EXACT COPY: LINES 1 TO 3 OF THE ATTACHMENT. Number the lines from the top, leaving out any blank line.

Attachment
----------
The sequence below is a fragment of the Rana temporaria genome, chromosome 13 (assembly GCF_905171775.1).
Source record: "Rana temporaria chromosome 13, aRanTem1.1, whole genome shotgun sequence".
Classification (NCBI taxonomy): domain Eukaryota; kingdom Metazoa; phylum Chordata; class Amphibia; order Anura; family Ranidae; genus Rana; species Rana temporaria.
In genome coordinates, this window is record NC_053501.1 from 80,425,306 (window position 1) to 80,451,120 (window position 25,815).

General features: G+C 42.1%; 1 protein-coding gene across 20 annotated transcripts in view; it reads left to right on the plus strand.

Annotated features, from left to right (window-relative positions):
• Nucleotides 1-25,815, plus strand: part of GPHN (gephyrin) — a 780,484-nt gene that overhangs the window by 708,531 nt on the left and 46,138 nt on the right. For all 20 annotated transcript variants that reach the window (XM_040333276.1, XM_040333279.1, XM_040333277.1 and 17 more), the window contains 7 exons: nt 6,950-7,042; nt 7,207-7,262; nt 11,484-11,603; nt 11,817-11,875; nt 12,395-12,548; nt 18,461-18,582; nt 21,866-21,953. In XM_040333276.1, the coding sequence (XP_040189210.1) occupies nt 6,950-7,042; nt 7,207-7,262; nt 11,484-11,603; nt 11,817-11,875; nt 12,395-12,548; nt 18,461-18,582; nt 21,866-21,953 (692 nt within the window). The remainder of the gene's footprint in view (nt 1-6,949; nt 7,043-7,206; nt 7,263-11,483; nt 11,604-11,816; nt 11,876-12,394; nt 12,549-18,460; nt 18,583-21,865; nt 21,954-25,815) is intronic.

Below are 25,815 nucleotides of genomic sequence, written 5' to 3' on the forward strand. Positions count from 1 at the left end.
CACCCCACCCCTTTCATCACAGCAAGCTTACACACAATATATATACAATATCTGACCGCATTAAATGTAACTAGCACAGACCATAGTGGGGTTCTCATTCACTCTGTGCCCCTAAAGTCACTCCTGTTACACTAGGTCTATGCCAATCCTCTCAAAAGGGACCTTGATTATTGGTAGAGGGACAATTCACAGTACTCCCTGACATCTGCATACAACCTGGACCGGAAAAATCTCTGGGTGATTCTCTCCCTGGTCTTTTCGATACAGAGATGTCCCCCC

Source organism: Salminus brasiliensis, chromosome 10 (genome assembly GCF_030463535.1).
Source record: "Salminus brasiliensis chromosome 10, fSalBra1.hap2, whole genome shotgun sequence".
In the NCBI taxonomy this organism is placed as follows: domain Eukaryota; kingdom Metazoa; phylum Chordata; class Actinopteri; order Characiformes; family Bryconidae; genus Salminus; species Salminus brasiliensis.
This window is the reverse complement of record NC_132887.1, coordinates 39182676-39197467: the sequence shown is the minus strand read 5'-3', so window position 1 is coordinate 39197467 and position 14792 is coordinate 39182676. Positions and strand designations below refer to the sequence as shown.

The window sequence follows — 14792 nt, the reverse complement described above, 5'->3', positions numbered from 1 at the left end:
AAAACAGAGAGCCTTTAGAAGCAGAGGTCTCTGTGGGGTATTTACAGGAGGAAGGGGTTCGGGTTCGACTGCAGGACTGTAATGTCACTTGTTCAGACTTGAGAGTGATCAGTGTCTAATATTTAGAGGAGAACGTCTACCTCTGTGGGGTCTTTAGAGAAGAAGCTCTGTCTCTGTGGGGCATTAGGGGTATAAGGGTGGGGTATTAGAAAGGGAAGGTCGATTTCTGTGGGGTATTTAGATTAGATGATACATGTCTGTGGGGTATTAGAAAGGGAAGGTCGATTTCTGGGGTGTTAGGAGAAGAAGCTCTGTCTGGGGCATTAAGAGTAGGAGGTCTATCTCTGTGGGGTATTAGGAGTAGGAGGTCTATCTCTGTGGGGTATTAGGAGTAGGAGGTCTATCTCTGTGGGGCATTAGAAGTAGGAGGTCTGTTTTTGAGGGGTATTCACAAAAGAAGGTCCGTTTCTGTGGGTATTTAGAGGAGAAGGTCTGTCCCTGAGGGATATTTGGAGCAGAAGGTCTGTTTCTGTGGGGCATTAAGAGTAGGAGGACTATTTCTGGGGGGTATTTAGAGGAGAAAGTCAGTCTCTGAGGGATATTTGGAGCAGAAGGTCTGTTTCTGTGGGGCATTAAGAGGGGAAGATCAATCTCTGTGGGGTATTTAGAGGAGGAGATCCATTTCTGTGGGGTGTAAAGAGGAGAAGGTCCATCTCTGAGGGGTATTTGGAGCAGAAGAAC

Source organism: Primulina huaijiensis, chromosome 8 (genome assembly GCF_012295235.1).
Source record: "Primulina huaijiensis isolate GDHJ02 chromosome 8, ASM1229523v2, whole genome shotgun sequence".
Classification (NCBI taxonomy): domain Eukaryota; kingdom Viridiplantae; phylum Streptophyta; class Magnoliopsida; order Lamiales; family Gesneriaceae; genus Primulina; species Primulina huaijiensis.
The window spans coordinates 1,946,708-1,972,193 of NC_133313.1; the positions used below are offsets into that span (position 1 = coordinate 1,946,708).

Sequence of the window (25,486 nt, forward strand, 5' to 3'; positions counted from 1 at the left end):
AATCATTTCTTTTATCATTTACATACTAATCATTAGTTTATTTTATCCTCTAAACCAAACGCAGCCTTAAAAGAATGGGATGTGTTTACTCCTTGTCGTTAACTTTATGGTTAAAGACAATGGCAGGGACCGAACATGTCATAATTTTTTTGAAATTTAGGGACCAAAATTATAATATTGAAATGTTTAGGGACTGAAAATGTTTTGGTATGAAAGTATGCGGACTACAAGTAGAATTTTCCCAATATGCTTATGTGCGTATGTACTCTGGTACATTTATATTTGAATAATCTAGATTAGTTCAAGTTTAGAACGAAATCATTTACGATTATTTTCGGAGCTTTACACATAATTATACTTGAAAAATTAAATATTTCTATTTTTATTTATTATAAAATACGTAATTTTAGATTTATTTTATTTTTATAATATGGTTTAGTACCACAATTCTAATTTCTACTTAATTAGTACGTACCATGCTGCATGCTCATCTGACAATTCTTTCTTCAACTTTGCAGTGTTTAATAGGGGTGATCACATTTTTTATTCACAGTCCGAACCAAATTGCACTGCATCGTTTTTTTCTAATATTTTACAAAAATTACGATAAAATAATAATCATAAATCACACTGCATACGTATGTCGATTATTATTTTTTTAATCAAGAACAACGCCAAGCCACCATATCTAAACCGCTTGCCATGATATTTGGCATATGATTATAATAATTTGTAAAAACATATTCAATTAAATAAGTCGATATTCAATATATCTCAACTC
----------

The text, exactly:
The sequence below is a fragment of the Rana temporaria genome, chromosome 13 (assembly GCF_905171775.1).
Source record: "Rana temporaria chromosome 13, aRanTem1.1, whole genome shotgun sequence".
Classification (NCBI taxonomy): domain Eukaryota; kingdom Metazoa; phylum Chordata; class Amphibia; order Anura; family Ranidae; genus Rana; species Rana temporaria.